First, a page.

I was caught off guard today by my own emotions as I signed my name beneath my voter number in a dingy classroom behind a storefront church. The women who stood outside; the women staffing the table where I signed in; the women whose backs I could see already positioned in their voting booths in front of me; the toddler in the stroller beside my voting station: all African American. And it was like suddenly the weight of Barack Obama’s candidacy hit me like a wave and tears choked my throat as I explained to Aaron what we were doing.

It hit me again tonight as I spoke with our pastor and heard the emotion in his voice: the significance of this election for him, for his parents and grandparents; and watching his toddler son play, unaware of a monumental shift taking place around him.

And watching the speech in Chicago brought tears to me eyes as well. But it wasn’t the faces of Oprah or Jesse that did it but the fact that a young black man I knew since his junior high years stood in that crowd tonight, proud, hopeful, expectant. And all of the things I told him and so many others for so many years about what they could do or be or accomplish suddenly felt a little bit more true.


  1. Erika, it’s so nice to see a positive message about the US election from a Christian!!

    I really hope that Obama’s being elected will be healing for your country, and will be an inspiration for many. One of my friends wrote this morning how he was frustrated that the younger generation vote on wanting to see change, but don’t realise that they have to and can be the change they want to see.

    My prayer would be that people – the downtrodden, the broken hearted, the marginalised – would work together and work hard to stand up and be that change!

  2. It felt like I was walking on the moon.

    I hugged the tiny, little African-American lady who was working the voting booth that I punched the buttons at. Well, she hugged me. Or maybe we hugged each other because we were exuberant.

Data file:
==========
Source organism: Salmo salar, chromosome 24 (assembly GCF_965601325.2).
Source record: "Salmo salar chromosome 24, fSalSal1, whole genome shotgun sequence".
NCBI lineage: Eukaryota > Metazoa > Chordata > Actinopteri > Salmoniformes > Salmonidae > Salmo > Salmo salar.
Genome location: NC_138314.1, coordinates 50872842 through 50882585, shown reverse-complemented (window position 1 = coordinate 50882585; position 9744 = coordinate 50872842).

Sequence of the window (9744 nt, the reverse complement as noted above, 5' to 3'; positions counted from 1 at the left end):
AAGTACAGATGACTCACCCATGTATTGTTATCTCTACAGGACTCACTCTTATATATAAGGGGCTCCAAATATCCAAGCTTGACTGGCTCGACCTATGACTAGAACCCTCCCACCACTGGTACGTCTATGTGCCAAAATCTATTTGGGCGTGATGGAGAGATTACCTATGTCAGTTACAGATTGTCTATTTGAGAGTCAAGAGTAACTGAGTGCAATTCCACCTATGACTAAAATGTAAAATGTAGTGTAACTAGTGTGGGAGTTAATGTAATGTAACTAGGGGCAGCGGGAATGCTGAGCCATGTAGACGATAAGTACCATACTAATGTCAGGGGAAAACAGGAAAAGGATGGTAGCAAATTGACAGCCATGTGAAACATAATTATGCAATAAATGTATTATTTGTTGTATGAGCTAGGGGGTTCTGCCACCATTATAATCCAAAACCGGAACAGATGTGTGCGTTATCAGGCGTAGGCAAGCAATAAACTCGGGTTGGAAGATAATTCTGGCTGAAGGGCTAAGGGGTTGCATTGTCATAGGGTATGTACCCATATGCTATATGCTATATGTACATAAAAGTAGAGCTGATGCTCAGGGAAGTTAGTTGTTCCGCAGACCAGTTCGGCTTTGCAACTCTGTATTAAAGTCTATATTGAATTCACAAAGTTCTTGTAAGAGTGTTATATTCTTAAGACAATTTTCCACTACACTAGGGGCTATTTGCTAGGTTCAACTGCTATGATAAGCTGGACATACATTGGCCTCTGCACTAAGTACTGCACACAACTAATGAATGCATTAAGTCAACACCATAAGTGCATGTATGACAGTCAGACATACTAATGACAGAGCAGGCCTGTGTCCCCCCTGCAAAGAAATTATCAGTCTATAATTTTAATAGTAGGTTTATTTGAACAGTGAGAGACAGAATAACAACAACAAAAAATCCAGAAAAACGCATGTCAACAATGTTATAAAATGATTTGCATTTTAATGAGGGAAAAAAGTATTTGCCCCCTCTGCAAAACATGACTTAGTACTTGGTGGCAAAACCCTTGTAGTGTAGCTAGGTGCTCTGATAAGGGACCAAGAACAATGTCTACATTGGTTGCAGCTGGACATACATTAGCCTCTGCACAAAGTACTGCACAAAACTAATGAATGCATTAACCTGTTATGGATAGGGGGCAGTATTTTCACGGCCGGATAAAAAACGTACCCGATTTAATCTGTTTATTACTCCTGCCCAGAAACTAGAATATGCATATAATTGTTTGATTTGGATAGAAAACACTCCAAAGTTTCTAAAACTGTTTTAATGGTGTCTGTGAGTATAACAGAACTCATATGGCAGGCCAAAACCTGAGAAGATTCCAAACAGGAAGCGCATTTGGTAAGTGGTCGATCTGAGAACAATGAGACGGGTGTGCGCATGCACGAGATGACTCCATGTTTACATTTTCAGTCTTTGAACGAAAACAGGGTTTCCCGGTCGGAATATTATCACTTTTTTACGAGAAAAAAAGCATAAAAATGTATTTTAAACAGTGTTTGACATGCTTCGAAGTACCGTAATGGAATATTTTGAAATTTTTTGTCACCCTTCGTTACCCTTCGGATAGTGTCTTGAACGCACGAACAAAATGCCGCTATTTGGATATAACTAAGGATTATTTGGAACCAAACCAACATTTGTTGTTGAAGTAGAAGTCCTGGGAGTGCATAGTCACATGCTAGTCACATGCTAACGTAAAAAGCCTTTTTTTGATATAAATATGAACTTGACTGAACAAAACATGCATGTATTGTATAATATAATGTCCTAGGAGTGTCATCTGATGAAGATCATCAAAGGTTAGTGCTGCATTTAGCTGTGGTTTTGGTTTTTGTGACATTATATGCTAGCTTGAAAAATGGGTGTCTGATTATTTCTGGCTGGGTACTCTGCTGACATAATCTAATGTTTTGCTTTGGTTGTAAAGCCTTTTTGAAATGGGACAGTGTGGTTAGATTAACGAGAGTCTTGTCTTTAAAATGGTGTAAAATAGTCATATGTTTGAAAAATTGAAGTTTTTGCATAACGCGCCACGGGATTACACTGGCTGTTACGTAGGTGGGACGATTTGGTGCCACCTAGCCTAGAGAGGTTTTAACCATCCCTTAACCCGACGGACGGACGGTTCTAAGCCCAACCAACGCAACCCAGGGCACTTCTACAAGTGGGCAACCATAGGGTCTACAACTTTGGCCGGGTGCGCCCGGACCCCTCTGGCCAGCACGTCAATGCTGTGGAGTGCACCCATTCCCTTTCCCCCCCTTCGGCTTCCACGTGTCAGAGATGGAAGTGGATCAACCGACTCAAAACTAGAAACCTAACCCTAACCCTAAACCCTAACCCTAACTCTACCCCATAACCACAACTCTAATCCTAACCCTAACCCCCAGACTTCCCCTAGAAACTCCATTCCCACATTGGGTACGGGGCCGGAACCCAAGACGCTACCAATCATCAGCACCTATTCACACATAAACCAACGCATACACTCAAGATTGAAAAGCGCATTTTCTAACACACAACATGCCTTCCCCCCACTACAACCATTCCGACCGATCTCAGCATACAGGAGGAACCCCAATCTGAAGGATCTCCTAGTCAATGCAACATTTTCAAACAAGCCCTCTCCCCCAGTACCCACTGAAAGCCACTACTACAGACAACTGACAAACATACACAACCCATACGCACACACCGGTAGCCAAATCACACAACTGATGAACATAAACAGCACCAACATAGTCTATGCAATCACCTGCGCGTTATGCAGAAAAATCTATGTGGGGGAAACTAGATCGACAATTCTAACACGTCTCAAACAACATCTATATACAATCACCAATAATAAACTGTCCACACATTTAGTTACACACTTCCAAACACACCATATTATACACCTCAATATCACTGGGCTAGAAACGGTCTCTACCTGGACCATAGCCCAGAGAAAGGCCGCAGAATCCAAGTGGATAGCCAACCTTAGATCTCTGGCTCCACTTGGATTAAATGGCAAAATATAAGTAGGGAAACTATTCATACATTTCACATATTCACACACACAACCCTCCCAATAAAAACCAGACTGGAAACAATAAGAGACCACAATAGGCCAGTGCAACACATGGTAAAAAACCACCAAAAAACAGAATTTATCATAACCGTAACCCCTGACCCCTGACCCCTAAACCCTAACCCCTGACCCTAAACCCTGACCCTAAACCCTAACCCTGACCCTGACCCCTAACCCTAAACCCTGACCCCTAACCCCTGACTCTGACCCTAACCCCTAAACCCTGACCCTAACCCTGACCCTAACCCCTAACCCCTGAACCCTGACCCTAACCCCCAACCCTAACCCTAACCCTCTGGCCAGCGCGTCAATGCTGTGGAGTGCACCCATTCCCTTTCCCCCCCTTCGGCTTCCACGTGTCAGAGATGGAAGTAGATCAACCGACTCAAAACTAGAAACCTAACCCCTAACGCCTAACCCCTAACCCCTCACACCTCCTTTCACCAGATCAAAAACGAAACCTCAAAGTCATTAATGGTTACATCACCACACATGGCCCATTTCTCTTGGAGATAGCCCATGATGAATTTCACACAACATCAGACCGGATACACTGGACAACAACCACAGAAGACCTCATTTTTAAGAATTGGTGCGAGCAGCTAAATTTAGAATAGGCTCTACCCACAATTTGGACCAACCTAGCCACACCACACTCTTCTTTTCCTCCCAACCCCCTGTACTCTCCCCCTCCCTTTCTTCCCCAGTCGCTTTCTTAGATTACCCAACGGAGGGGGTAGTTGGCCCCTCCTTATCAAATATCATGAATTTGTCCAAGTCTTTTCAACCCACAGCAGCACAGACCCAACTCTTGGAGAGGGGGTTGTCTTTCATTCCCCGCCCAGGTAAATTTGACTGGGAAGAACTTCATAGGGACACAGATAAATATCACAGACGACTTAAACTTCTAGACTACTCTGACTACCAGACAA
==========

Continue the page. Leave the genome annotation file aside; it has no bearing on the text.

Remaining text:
What a day. What a day. I can’t believe I’ve lived to see it.

  3. I think this is one of the greatest days in American history. I know I felt so great voting yesterday and know that I was apart of a history event in American history. I truly believe that the walls of racism in America have fallen. I believe that there is no more excuse when it come to race. No one can blame their race for failures. Any no matter what race can become anything they put their heart to and dream of becoming. It was so wonderful to see whites, blacks, hispanics, asian, and other races comming together as one and making such a differnce for America. I am praying for those believers who are believing the lies about Obama. I pray that they will change their hearts and come together to make this country what it always has been, a place of opportunity for everyone.

    I think it is so important and wonderful that Obama in his speach last night called all Americans to do what they can do to make America great once again.

    Thank you for this great post.
    Keep up the great work you do with this blog. It is definatly one of my favs.!:-)

  4. I wish I had made this observation, but I will pass it on (from my friend, Josh Brown, of IAmJoshBrown.com):

    Obama was in a public place in a sea of multicultural, diverse people. McCain was in a private ballroom at a posh hotel in a sea of homogenized folks (white).
    Kinda sums up the difference in the campaigns overall.

  5. i have always been frustrated with the fact that most christians i know were very afraid of obama becoming president. but, now, i really can’t believe it after seeing all those thousands of americans, all over the country gathering with tears in their eyes, rejoicing TOGETHER, over this man becoming the next leader of our country and the free world. if that isn’t the kingdom of God, showing just how much people want what is good and are willing to say it with one loud voice, then i’m not sure what is. i LOVED tuesday!!!

  6. B”H

    Hi Pastor Erika,

    Thanks for writing this kind and friendly post. A lot of us, believers all over the country, whether black, white, Latino, Asian, First Nation or etc. have been torn, within and without, over the choice for President in this year’s election. Being an Afro-American believer, I decided to take a non-partisan position in public. There was a general assumption, that seemed to grow stronger and stronger especially after the Dem. convention right up to election night, that all Afro-Americans were supporting Sen. Obama, simply based on a kind of racial comraderie. On many of the blogs that I frequent, there were discussions of whether a Christian could support Sen. Obama. I felt that both both positions were narrow and presumptuous.

    Standing in Grant Park (Chicago) on Election Night, with my 18 yr. old daughter, who was a first-time voter, in a sea of over 200 thousand people was quite exhilarating. There was a general sense of unity and joy all through the evening, but especially after the announcement that Sen. Obama had now become Pres.-elect Obama. I don’t like Pres.-elect Obama’s pro-choice position on abortion, but I think his winning of the election is about something much greater than partisan politics.

    I wrote a post on my site that you might find interesting.



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